I get it: someone who jams a finger into the outdrive of a car before the driver applies the throttle can get their fingertip torn up — this happened to me when I was a kid. I’ve also burned my finger on a nitro vehicle’s exhaust pipe, and cut my hand on sharp front shock towers and worn shock hardware. More than minor wounds, though, I’ve watched more than a few turn marshals go to the hospital with lower limb injuries after they tripped, slipped or got hit. Everything about asking humans of varying levels of athletic ability to try to avoid cars capable of 30+ mph in order to help others sucks. It’s also totally possible to safely grab a car with spinning tires and set it back on the racing surface, and if the car then careens out of control again it’s the driver’s fault. However, I don’t understand the alternative being a better option. Would you rather have a turn marshal standing on the track surface with his arms outstretched waiting for the driver to let off? Or refusing to get the car out of harm’s way until the tires stop spinning? The almost-guaranteed vocal exchange between driver and turn marshal? This whole circus charade violates the basis of the first two items on this list: not distracting other drivers, and not tying up the attention of a turn marshal. Besides, these exchanges are often rife with miscommunication, and end up with two upset parties — the driver didn’t realize his idle was high or that it was still coasting after revving the motor to get the marshal’s attention, the marshal thought the driver was being especially rude — whatever. Run to the car, do your best, and get back to your cone. Done. Don’t make the driver’s crash about the turn marshal.
No talking on the drivers’ stand
This is both impossible to police and counterproductive. Whether it’s during IFMAR staggered-start qualifying, or the closing laps of a main event, a faster driver politely asking “car #6, can you please let me by?” is a much better way to alert slower traffic of the leaders approaching than expecting the PA announcer to ignore everything else and make judgement calls that could influence race results, distract drivers and are totally irrelevant to spectators. It should not be a race director’s job to scold drivers for getting frustrated, and we as a hobby should not stifle drivers expressing their excitement over a close finish. You wouldn’t expect an athlete to play a game in complete silence, or a race car driver to sit mute in his car, and I don’t think the drivers’ stand should be treated like a library.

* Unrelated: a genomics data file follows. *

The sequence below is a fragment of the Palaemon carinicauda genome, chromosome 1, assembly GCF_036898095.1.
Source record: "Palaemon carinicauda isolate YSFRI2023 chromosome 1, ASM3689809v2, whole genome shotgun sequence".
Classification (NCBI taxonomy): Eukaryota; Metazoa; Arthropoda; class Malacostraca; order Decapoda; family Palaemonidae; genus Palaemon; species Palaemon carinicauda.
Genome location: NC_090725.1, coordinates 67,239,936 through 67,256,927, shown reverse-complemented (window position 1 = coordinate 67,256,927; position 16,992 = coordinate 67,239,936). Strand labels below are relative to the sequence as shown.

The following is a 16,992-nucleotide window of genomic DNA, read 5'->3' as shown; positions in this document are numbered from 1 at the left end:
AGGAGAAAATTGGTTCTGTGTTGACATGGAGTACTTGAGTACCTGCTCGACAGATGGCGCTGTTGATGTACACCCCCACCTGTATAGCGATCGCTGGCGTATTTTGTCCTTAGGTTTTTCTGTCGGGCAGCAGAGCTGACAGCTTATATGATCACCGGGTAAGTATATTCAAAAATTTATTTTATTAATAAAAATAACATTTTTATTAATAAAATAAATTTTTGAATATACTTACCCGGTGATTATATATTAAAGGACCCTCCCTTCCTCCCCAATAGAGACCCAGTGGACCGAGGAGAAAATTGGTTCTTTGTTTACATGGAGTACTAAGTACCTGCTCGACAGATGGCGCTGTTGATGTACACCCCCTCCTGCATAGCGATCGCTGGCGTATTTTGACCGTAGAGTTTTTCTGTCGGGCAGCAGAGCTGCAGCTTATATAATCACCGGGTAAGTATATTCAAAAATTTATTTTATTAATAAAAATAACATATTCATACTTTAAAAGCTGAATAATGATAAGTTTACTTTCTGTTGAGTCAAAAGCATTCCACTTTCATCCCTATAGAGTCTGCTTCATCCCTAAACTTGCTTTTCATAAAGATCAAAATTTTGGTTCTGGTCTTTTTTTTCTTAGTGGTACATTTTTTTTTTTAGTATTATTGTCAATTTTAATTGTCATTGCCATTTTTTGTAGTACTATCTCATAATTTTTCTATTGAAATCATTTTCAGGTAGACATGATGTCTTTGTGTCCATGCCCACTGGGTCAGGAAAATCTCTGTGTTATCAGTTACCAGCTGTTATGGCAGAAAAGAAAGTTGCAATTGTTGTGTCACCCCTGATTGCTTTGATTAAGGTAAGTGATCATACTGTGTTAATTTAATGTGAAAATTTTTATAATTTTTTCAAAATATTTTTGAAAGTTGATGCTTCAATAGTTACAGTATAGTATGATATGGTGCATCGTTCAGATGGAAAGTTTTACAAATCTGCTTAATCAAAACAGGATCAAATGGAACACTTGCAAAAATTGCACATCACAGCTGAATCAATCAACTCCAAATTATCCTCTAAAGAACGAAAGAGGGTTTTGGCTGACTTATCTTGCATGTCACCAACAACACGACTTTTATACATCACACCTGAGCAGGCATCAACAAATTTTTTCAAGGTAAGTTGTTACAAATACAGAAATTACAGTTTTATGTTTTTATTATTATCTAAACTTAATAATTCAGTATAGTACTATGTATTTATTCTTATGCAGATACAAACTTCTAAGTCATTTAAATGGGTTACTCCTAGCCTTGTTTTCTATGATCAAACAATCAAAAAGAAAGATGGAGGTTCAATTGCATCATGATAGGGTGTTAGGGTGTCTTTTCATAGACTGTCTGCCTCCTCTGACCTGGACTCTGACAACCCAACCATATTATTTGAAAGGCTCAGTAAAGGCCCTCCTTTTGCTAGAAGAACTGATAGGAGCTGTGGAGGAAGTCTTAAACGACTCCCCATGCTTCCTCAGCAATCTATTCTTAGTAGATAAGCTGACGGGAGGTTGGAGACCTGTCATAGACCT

Wait for the driver you crashed to pass you back
Raise your hand if you’ve ever totally forgiven a driver who wrecked you three weeks in a row because he at least pulled over and stopped afterward — yeah, me neither. The only outcomes of this unwritten rule of follow-the-leader encourages is block-at-all-costs defensive driving and hurt feelings. Race directors are expected to monitor all 10 (or 12, or 15+) vehicles on the track for even the slightest incidence of contact, and are blamed and yelled at when they don’t artificially alter race results based on judgement calls. Especially given the rising speeds of all forms of RC racing, passing attempts are increasingly difficult and often require the pursuant driver to be closer to the car ahead than ever before, but if that leading driver makes a mistake and leaves the driver behind with nowhere to go, he gets penalized? Rubbish. Even worse, a racer that makes an overly-aggressive pass attempt and doesn’t get reprimanded has no reason to believe he was out of line. Expecting drivers to pull over and let another car pass after even the slightest bit of contact is not fairly enforceable and it fosters toxic attitudes that aren’t conducive to close racing. This unwritten rule only punishes the polite.
More than creating a list of rules to follow, race directors, track employees and influential drivers can foster a friendly, inviting and respectful racing environment by organizing fair events, treating racers with dignity and leading by example. When you add ten bullet points of your own moral code to a sign that starts with “Please pay before practicing” and “Here’s our race schedule,” you’re not giving adults the benefit of the doubt but instead giving them boundaries to push. Identify and address problematic attendees face-to-face before issues arise, rather than saving up a list of “didn’t you see the notice on the wall?!” transgressions for a far-too-late fight in the parking lot. Invest in the community and create a sustainable culture of inclusive fun and improvement — because if you have to put up signs and stickers in the pit area that say “Keep RC Fun!” you’ve already lost.